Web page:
“No clear evidence” of Brexit’s effect on inflation says ONS

UK inflation reduced slightly last month, dropping from 1 per cent in September to 0.9 per cent.

New figure from the Office of National Statistics shows that last month‘s inflation was below economists predictions of 1.1 per cent.

Despite stating that there was “no clear evidence” the devaluation of the pound was yet effecting retailer‘s prices, the ONS‘s Producer Prices Index (PPI) shows that manufacturers were feeling the strain with a 12.2 per cent price hike.

The latest report from the manufacturing industry supports this data, revealing that since the referendum prices of purchasing costs had risen by the highest amount in the surveys history.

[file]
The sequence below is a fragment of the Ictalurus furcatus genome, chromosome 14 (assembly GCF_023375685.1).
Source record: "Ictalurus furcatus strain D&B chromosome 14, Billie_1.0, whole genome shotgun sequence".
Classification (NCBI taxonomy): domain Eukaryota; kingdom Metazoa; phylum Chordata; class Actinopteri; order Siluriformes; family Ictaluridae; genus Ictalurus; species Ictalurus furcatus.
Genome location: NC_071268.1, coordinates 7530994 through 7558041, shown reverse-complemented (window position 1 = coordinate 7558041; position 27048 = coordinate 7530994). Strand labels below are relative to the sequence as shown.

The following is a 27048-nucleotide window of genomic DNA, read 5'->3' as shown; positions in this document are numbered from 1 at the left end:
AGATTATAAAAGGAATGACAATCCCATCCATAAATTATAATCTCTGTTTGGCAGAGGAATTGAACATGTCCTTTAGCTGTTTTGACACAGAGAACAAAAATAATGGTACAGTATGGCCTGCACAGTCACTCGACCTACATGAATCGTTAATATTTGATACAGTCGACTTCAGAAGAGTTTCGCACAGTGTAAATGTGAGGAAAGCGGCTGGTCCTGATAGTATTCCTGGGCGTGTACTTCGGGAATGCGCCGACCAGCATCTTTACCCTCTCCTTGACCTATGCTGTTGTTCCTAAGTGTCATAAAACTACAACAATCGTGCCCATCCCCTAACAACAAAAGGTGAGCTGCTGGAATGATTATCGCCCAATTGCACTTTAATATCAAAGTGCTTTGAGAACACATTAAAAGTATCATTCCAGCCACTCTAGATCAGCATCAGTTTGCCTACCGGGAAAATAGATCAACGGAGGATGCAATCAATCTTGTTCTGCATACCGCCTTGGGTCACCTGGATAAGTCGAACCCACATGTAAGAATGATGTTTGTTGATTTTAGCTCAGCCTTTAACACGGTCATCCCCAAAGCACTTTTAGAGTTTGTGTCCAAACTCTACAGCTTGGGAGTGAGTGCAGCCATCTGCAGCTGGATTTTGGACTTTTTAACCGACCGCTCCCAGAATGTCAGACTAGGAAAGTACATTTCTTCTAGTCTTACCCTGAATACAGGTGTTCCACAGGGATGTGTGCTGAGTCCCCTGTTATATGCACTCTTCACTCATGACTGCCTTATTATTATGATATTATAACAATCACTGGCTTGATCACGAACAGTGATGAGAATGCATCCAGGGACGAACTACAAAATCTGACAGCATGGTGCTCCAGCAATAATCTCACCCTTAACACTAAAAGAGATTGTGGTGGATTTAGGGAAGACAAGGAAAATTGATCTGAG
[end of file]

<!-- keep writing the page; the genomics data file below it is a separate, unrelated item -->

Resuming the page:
“After initially pushing up the prices of raw materials, the recent fall in the value of the pound is now starting to boost the price of goods leaving factories as well,” ONS head of inflation Mike Prestwood said.

“However, aside from fuel, there is no clear evidence that these pressures have so far fed through to the prices in shops.”

The footwear and clothing sectors reportedly had the biggest positive impact on inflation figures, rising by just 0.2 per cent compared to 2.3 per cent last year.

Food and non-alcoholic beverages also made an impact on the Consumer Price Index (CPI) as the price wars ensure prices continue to decrease.

Mark Carney of the Bank of England has warned UK shoppers that inflation is predicted to rise by 2.7 per cent next year.

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